Before long, however, this winter will be a side note in the history books, and time to start preparing for the 2020 boating season. I, though, am eagerly searching for the right buyer for the CLYDE, the best-looking and most-authentic small paddlewheeler on the Inland Rivers. Potential new sternwheeler owners can contact me on any online pages featuring this column, or at CLYDE’s email address: RafterClyde@yahoo.com. Please get in touch and let’s talk paddlewheels.

Captain Fehlig never steered fulltime on the DELTA QUEEN, but he took time off from towboating, each fall, to spend a few weeks aboard the overnighter on the Upper River.

I am eagerly searching for the right buyer for the CLYDE, the best-looking and most-authentic small paddlewheeler on the Inland Rivers.

Captain Don Sanders is a river man. He has been a riverboat captain with the Delta Queen Steamboat Company and with Rising Star Casino. He learned to fly an airplane before he learned to drive a “machine” and became a captain in the USAF. He is an adventurer, a historian, and a storyteller. Now, he is a columnist for the NKyTribune and will share his stories of growing up in Covington and his stories of the river. Hang on for the ride — the river never looked so good.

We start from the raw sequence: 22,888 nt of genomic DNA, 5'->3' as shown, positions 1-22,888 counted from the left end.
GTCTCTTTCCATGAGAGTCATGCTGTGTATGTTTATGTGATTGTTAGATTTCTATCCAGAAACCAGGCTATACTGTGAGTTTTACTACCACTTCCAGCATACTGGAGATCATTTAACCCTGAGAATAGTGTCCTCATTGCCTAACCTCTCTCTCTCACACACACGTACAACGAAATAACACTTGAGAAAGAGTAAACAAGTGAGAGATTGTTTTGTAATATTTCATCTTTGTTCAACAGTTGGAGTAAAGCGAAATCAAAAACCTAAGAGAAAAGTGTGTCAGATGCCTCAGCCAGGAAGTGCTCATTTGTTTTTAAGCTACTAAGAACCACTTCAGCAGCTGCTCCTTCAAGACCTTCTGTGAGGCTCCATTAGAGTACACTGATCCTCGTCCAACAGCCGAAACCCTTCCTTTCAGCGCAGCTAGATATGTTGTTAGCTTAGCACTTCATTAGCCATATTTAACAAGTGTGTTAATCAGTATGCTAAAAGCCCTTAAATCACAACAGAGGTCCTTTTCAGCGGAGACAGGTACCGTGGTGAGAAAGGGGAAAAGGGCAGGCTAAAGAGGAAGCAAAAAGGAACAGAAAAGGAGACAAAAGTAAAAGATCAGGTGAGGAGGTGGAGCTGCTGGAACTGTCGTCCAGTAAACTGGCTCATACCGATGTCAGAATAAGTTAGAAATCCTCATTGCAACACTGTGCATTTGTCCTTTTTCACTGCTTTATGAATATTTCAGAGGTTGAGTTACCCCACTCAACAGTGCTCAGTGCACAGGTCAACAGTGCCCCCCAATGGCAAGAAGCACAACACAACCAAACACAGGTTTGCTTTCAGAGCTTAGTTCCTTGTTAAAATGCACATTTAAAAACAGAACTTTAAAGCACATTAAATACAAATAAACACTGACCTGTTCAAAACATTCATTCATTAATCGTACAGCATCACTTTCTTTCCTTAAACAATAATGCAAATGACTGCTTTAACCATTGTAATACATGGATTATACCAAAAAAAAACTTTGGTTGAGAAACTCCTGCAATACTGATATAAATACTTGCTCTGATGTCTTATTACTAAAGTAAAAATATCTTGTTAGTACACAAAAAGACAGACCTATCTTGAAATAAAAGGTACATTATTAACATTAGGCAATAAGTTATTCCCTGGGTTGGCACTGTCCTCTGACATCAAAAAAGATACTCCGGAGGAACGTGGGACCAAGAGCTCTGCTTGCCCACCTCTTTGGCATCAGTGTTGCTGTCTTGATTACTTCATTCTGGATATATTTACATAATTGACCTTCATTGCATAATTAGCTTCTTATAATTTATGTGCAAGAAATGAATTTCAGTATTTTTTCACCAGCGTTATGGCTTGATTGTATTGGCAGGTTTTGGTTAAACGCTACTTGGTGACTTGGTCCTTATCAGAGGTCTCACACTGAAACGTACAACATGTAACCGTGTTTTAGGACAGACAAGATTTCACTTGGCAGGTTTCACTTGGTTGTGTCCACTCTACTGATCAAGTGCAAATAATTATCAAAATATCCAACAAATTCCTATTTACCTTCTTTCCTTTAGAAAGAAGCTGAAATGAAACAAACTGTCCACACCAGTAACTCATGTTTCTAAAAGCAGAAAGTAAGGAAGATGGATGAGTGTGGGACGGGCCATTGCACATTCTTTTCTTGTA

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4 Comments

  1. Another great column Cap’t Don. Keep the history lessons comin! Wishing you and everyone on the Western Rivers to stay safe in all the high water.

  2. Connie Bays says:

    Thanks for another great story. Looking forward to the next one!

  3. Faye (Yelton) Rhomberg says:

    First, i love your stories and all of the history. I remember Charley Fehlig very well. I remember that i could tell he was on board and in the pilot house not only by his “golden” voice but how he had the DQ wait in line to go thru a lock…………… The fist time i was on board when he did that, i couldn’t imagine how he accomplished that. I made my way up to the pilot house to experience it first hand. And, of course the choice of music in the pilot house. I had no idea of his river history, just that he was always a welcome visitor on board.

  4. Joy Scudder says:

    Capt. Don, your stories bring the river to life. Keep up the grand work.